sharing food with the homeless

Letting No Leftovers Go To Waste

A high school trip becomes a lesson in humanity

On a class trip to Germany in their junior year of high school, Garrett Price and his friends found themselves with a little more food on their hands than they knew what to do with.

“At the end of the trip there was a celebratory dinner, and we went out to this restaurant buffet,” Price recalls. The students’ hosts “laid out a bunch of food, and at the end of it there was a lot left.” So when one of Price’s friends suggested they wrap up the extra food and hand it out to homeless people in Stuttgart, where the class was ending their trip, Price and two or three other students volunteered to help. “We got some tin foil from the restaurant owners and wrapped up a bunch of the food that was left over and went out looking for people.”

“It was a pretty good amount of food. I filled my fairly deep coat pockets with little things wrapped up, and I think everybody was holding onto something,” Price says. “We had to look in some odd places, like various seemingly barely used alleyways around this old shopping center. It was the kind of places we probably shouldn’t have been poking around at 11 pm,” Price said.

“We found ourselves in the town center and started giving things out. People accepted with some trepidation.”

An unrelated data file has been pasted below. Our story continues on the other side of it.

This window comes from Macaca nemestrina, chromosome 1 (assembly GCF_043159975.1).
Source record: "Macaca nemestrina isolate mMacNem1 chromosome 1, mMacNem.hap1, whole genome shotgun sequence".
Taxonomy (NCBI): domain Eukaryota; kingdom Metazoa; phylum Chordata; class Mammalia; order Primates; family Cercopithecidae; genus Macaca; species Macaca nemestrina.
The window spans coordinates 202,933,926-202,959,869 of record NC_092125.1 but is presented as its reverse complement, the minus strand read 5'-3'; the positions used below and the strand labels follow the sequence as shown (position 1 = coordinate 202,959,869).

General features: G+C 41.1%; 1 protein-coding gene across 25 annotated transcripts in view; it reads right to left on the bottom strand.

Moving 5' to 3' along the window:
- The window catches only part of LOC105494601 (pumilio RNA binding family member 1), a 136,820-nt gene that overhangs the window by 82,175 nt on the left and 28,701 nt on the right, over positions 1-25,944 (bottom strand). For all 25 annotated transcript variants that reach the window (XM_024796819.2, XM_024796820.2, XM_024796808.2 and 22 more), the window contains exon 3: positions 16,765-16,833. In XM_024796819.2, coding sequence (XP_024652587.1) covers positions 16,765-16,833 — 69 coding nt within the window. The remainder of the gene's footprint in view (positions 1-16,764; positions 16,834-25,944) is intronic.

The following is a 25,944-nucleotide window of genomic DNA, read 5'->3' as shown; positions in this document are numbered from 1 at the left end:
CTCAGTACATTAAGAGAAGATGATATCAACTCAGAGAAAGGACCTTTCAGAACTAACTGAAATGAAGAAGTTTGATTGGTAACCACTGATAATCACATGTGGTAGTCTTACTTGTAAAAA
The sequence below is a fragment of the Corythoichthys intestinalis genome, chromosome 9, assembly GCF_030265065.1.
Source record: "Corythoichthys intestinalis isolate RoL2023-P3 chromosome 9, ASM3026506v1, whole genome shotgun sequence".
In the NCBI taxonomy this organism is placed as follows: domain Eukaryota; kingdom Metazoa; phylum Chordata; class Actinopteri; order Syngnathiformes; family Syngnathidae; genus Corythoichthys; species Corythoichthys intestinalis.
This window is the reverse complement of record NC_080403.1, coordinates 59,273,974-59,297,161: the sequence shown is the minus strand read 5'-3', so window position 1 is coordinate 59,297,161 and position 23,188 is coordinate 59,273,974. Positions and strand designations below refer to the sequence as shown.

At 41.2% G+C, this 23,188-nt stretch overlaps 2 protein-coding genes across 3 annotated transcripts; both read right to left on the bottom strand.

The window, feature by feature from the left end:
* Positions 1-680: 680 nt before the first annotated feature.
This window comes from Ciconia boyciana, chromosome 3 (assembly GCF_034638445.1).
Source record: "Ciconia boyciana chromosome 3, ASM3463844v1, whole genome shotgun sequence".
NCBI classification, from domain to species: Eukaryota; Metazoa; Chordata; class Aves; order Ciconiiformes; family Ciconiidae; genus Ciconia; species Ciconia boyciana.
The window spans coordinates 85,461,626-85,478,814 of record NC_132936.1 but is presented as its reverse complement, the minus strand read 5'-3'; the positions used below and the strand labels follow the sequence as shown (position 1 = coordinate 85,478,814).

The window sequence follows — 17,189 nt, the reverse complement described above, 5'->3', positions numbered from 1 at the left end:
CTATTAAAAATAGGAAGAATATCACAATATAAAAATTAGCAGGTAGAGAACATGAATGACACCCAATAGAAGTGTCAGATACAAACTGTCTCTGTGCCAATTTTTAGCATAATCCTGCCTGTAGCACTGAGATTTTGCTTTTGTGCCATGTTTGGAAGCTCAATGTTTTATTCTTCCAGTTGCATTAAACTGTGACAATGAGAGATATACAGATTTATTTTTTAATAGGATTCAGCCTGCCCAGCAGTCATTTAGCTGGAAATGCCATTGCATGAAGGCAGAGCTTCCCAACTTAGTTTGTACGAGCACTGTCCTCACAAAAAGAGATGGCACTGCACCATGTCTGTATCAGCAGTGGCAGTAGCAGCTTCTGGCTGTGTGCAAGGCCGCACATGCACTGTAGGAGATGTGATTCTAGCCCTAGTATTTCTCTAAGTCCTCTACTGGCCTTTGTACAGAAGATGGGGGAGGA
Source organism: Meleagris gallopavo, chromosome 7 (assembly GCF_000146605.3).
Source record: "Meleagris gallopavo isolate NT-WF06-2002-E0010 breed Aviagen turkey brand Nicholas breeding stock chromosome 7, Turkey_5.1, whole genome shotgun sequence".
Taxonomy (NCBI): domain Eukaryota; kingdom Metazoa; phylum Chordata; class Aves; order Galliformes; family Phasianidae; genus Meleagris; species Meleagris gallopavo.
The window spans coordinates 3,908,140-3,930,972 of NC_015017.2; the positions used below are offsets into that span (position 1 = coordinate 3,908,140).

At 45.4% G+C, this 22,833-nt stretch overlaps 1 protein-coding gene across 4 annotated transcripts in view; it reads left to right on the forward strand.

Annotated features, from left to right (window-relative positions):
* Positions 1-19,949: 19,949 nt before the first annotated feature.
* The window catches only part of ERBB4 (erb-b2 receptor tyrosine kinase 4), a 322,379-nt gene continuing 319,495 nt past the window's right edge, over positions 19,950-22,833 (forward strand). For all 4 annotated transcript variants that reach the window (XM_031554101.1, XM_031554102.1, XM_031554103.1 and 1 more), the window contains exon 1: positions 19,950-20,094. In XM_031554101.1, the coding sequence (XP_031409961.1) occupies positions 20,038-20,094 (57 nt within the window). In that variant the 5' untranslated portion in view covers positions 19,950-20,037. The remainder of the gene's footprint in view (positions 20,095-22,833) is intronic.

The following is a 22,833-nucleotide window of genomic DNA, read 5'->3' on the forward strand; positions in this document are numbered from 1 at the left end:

Though Price had at first been uncertain, he quickly found a reason to participate. “I less thought it sounded fun and more wanted to stick around to make sure things didn’t go south,” he told Good Turns recently. “I think my impression was that the homeless of that area would be aggressive and crazy, kind of like we have in San Francisco, which didn’t end up being the case. We went out and sort of wandered around, and found ourselves in the town center and started giving things out. People accepted with some trepidation, I thought.”

“It was February, so it was still winter. There was no snow, but it was cold,” Price says. As one of the students was “talkative,” the group got to hear some of the stories of the people they were bringing food for. “At least one family were refugees from a conflict-ridden country in the middle east. It was a man, his wife, and their daughter, and they were just sort of hanging out on some blankets on top of these vents blowing warm air up from underground.”

It took the group about 90 minutes, but they eventually managed to give away all the food they’d brought. “We went around and handed out all the packages of food and called it a night.”

“I was happy to have been a part of that. It went better than I’d expected. It was unusual to have the opportunity to do that,” Price said. “It sort of put a human face on homelessness and poverty and the refugee situation for me. I knew that there were homeless people, and I knew that there was a refugee situation, but I hadn’t interacted with those people. I didn’t know what I expected. It was just like interacting with any other person. They were just regular people who had ended up in a bad situation.”

Just as Price and his friends were regular people who found themselves in a good situation, and took advantage of it to help their fellows. If there’s a better lesson to be learned in high school, we can’t think of what it might be.

(Photo courtesy of Flickr user Sara Lafleur-Vetter)

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